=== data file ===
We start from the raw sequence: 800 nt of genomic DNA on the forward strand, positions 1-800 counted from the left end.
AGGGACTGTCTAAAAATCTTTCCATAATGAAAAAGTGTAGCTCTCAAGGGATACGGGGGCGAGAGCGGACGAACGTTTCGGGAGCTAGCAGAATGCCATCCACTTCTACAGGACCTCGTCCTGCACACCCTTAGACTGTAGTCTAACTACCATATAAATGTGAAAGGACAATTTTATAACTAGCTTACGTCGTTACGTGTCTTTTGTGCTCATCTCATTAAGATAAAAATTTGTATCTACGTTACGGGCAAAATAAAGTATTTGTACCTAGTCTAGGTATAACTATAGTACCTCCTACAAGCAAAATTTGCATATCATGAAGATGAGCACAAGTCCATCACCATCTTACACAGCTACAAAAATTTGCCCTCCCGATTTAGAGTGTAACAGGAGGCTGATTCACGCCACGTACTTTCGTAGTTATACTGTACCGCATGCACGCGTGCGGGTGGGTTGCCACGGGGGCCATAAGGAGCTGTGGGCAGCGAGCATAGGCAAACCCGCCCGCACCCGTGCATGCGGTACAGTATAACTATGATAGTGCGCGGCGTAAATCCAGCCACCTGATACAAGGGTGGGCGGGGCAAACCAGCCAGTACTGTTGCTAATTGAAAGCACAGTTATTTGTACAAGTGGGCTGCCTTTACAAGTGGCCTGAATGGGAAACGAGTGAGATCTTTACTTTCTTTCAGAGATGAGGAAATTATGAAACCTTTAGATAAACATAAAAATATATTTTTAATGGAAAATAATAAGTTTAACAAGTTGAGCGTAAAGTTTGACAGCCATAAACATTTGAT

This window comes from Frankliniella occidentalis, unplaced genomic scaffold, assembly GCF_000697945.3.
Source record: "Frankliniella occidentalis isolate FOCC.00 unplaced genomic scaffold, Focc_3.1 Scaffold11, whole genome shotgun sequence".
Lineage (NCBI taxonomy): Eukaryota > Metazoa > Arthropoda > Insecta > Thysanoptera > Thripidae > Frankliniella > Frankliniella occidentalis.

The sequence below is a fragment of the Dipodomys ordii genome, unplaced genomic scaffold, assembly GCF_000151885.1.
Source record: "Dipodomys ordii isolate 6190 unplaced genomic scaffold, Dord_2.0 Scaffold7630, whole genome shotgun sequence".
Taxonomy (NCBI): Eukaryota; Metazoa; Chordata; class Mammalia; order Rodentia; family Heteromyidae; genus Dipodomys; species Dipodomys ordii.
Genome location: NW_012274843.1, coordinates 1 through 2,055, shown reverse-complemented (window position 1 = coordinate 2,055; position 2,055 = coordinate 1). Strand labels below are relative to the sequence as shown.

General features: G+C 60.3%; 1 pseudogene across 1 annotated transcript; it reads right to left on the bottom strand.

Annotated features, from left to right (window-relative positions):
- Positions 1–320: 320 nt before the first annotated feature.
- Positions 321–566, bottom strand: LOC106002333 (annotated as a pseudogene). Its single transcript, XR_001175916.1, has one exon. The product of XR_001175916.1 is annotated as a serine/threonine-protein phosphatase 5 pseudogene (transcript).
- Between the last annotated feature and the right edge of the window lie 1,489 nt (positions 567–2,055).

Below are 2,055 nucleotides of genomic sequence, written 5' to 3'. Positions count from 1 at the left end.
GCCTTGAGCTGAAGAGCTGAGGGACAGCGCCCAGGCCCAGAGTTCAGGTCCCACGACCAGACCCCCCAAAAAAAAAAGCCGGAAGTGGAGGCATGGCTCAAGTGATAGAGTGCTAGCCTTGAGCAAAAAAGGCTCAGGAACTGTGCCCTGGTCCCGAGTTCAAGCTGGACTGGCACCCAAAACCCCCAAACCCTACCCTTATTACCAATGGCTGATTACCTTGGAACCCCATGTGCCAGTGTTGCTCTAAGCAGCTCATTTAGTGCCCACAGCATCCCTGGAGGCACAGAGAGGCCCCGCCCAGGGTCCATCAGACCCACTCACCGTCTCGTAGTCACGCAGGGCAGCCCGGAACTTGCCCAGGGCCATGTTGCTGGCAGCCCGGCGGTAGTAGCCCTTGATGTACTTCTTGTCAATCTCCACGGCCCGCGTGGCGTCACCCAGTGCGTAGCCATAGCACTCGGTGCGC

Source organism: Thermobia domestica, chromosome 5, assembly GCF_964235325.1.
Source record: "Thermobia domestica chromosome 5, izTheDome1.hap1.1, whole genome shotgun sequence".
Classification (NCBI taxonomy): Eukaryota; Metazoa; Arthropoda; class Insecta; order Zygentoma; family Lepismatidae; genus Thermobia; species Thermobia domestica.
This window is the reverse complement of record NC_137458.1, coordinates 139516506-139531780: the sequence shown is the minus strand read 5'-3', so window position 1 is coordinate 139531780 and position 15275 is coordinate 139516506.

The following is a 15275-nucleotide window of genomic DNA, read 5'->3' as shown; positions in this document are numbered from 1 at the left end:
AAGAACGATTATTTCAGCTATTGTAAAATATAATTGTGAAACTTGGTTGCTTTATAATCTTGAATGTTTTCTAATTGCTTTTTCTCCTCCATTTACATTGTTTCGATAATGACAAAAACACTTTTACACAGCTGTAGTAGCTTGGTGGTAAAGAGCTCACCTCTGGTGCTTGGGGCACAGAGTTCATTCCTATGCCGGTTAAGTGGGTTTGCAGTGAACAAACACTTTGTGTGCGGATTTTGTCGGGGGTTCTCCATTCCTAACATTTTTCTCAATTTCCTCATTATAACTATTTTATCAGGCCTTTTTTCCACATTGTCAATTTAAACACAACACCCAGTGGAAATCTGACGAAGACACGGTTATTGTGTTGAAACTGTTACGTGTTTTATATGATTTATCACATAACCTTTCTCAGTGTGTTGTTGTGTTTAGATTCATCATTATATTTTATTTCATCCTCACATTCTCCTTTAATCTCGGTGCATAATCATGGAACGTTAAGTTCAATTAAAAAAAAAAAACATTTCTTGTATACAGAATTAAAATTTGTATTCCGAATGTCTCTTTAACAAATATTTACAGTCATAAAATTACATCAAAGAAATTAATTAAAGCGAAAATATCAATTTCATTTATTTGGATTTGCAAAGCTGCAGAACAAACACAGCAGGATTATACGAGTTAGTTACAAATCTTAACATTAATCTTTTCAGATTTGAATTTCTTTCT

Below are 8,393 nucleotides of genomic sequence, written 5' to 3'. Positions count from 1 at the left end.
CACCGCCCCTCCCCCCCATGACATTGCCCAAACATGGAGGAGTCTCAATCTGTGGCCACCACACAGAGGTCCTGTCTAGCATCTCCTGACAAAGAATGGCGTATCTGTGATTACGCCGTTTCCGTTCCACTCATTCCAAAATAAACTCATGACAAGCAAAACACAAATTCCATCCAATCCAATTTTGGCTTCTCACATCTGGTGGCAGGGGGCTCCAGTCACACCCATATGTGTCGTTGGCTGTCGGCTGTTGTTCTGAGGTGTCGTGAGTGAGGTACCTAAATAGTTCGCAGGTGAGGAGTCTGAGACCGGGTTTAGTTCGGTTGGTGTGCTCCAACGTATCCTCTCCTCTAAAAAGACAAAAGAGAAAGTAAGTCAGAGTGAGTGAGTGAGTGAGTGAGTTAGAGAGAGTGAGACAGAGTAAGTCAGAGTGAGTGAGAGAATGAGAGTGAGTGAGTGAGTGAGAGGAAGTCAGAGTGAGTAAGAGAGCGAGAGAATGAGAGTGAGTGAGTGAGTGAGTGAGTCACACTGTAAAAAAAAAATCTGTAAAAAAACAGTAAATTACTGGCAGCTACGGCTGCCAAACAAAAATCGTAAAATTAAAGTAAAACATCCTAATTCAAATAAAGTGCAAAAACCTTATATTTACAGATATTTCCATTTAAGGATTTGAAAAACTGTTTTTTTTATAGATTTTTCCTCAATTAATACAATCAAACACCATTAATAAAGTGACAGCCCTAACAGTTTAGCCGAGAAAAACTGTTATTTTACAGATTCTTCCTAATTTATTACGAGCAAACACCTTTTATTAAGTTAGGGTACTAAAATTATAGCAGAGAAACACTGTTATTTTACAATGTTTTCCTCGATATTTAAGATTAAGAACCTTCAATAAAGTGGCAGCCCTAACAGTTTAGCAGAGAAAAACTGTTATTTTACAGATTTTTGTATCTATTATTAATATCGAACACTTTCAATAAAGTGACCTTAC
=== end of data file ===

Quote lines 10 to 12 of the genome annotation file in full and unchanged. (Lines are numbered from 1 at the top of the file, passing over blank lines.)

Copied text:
General features: G+C 60.3%; 1 pseudogene across 1 annotated transcript; it reads right to left on the bottom strand.

Annotated features, from left to right (window-relative positions):
- Positions 1–320: 320 nt before the first annotated feature.